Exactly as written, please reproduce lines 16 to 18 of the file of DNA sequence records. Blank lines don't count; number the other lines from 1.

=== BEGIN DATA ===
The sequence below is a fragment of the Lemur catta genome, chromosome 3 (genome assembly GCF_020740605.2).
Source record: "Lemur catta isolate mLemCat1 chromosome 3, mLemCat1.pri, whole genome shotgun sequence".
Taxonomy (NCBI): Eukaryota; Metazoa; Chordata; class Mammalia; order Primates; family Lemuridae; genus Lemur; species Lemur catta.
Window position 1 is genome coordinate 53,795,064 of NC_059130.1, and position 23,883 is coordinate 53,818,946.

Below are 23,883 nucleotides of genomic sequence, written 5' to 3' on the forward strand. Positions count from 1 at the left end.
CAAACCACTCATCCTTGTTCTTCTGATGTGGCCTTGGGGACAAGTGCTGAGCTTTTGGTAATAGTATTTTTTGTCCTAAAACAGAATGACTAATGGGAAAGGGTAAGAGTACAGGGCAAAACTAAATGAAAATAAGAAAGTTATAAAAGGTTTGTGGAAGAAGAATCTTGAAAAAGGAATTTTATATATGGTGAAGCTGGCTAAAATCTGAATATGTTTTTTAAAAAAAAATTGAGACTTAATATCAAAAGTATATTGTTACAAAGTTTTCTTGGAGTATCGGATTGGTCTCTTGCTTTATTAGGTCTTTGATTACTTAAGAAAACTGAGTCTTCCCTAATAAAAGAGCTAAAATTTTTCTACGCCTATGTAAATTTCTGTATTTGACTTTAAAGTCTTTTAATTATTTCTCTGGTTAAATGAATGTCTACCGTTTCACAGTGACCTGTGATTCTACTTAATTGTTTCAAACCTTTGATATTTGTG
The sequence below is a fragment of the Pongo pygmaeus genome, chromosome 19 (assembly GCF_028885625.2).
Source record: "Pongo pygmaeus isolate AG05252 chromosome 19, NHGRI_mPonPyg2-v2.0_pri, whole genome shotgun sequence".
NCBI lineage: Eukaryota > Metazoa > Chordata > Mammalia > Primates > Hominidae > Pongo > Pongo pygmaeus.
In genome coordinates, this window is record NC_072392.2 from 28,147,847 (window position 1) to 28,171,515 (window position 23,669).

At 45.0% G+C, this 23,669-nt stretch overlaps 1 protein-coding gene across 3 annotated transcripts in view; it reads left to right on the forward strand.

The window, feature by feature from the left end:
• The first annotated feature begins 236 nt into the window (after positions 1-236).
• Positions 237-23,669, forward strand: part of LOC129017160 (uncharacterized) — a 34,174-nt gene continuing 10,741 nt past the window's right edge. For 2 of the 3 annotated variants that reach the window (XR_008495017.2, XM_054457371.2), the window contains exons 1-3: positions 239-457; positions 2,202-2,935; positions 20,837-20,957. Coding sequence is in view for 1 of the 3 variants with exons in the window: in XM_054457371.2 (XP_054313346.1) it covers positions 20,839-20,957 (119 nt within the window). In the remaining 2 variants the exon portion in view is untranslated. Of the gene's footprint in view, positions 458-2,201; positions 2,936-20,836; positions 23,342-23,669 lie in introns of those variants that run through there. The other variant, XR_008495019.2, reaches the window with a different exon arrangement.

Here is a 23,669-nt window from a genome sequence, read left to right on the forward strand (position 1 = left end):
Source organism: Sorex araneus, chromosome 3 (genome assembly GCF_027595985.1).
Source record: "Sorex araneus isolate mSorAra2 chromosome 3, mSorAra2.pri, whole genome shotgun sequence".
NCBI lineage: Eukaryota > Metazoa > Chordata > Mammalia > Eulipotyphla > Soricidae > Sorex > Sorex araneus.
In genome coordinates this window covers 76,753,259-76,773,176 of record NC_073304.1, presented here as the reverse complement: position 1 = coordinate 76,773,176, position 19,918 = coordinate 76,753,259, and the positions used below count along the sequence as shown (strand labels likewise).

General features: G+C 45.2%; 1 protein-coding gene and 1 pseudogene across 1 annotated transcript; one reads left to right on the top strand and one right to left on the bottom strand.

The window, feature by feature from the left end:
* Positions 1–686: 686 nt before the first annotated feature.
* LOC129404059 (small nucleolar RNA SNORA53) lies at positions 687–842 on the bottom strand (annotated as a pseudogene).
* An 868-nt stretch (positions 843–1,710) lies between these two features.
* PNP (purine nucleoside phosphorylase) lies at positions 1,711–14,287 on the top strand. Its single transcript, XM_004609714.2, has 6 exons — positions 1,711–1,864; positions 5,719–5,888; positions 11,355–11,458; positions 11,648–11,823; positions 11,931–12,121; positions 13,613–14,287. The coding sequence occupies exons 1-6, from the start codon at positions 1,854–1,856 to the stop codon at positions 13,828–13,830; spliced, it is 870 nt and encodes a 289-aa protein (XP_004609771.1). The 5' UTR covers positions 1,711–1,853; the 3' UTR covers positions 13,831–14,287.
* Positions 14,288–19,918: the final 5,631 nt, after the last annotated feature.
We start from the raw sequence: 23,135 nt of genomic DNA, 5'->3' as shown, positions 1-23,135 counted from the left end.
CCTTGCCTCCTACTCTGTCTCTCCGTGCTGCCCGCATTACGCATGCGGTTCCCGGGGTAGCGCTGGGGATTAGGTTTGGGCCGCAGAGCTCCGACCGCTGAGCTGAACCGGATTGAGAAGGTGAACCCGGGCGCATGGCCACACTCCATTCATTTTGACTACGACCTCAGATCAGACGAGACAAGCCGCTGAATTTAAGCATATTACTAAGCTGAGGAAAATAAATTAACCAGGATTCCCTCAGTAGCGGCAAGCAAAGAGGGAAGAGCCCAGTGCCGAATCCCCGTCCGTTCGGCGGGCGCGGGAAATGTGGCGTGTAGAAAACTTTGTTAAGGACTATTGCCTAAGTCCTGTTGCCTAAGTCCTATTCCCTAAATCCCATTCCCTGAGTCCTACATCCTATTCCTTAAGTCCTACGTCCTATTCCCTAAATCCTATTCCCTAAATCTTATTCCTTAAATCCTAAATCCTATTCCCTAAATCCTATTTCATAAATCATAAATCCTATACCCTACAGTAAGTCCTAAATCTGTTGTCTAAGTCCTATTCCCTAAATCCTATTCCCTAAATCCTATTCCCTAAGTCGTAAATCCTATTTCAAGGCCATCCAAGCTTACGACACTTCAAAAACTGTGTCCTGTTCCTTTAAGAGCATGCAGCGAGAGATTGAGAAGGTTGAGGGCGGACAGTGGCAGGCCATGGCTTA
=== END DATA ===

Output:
Source organism: Sorex araneus, chromosome 3 (genome assembly GCF_027595985.1).
Source record: "Sorex araneus isolate mSorAra2 chromosome 3, mSorAra2.pri, whole genome shotgun sequence".
NCBI lineage: Eukaryota > Metazoa > Chordata > Mammalia > Eulipotyphla > Soricidae > Sorex > Sorex araneus.